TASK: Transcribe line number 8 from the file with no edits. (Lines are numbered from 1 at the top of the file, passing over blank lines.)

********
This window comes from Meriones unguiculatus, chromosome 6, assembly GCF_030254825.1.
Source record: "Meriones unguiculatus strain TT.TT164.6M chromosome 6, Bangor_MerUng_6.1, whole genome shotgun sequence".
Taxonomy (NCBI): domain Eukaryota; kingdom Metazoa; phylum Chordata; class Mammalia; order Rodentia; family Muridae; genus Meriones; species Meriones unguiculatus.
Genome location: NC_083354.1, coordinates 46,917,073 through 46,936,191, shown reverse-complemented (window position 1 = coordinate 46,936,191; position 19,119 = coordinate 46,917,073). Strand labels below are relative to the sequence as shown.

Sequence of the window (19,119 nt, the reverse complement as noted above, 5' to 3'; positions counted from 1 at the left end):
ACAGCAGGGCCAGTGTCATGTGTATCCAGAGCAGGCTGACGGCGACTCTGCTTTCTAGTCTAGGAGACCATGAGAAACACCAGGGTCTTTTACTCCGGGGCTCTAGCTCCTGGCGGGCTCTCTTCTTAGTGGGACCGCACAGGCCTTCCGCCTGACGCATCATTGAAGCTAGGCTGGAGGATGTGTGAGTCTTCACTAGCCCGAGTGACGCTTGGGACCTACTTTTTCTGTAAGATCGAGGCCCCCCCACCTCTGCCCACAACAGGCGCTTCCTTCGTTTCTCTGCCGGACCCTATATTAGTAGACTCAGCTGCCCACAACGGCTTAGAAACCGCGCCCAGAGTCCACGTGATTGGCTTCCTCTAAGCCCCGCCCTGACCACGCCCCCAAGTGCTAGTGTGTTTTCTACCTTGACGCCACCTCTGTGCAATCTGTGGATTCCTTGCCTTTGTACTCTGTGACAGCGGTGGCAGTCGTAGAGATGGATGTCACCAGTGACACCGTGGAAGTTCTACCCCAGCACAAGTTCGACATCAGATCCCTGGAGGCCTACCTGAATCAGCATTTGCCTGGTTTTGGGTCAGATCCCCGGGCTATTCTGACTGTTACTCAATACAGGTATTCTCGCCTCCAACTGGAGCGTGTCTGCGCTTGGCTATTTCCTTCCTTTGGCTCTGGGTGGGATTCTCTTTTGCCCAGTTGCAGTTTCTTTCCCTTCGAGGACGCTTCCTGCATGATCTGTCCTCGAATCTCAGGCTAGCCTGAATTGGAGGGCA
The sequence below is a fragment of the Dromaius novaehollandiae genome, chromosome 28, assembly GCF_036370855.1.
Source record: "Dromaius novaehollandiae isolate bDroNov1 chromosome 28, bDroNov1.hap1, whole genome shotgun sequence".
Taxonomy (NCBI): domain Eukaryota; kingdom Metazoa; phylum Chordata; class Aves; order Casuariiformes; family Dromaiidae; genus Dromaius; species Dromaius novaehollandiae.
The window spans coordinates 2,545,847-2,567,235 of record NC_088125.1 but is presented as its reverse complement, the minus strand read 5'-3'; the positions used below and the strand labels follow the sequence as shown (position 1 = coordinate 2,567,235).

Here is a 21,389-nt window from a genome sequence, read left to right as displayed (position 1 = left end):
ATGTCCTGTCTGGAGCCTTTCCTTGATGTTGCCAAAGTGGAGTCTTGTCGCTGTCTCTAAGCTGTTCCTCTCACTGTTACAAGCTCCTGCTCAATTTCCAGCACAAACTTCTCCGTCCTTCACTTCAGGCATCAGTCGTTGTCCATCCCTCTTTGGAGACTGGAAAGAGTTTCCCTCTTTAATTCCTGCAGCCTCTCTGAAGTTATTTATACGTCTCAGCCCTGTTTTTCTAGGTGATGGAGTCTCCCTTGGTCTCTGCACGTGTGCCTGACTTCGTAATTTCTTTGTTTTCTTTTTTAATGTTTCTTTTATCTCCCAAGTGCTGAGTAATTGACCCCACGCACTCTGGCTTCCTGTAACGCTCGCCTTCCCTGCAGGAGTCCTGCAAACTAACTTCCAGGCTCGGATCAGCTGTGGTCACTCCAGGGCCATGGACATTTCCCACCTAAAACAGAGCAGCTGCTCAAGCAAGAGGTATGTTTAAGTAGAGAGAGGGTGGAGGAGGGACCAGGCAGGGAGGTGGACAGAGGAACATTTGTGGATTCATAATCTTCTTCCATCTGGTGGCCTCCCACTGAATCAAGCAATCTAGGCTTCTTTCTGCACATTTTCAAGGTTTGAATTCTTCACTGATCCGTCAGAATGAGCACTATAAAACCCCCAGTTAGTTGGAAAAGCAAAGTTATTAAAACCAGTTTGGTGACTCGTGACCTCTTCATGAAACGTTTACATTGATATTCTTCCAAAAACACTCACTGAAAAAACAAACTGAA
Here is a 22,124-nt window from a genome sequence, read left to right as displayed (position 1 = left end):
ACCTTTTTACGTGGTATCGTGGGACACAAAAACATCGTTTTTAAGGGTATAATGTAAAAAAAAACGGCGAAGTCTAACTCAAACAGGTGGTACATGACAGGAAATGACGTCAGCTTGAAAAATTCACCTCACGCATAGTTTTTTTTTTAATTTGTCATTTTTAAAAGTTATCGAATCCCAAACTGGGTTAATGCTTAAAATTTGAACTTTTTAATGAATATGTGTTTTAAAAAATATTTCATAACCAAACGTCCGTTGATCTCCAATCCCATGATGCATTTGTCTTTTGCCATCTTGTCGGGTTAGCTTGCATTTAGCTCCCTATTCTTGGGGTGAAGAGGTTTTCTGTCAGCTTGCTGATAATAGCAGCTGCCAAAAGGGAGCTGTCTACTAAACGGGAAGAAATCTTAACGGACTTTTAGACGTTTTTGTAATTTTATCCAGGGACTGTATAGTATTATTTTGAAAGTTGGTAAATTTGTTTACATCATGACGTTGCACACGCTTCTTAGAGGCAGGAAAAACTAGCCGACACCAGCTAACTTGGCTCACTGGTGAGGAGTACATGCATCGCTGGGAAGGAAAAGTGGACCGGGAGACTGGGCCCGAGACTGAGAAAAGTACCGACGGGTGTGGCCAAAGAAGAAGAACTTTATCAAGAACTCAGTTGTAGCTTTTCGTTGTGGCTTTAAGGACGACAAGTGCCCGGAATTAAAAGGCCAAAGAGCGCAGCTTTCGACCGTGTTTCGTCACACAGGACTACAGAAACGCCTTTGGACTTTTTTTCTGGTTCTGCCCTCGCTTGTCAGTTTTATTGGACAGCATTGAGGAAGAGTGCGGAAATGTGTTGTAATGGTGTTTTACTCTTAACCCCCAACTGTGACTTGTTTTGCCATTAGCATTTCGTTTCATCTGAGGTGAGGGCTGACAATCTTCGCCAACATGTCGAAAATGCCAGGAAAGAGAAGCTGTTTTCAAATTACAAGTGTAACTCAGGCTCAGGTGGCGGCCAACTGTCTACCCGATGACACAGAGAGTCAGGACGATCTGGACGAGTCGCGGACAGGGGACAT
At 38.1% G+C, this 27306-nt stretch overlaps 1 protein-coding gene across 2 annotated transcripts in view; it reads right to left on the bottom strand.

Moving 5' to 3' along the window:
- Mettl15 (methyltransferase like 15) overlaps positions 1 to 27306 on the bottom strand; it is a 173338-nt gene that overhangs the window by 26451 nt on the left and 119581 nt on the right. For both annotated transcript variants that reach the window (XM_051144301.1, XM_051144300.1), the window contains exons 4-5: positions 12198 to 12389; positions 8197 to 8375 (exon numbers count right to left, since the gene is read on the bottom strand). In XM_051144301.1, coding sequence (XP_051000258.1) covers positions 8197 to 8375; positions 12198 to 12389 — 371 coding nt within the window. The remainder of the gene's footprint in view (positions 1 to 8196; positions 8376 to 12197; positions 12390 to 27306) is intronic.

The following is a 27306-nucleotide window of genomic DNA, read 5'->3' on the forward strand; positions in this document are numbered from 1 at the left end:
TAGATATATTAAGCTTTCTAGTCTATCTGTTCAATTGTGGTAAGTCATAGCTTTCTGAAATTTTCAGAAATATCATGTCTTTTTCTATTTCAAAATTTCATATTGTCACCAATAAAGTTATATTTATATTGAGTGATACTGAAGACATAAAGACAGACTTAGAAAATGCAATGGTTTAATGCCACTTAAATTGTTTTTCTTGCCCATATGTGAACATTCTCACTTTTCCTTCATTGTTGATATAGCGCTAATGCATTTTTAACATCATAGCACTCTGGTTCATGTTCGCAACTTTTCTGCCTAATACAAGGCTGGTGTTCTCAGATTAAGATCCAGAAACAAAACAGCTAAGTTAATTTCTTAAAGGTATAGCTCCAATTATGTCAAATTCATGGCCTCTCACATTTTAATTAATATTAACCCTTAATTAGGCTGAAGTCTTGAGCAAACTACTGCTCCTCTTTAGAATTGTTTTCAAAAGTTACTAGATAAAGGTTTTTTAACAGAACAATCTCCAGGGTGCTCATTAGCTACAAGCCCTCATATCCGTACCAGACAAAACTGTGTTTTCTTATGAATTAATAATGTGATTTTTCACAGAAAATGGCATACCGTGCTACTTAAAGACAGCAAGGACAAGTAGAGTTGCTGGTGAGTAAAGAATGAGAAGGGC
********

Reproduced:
Source record: "Dromaius novaehollandiae isolate bDroNov1 chromosome 28, bDroNov1.hap1, whole genome shotgun sequence".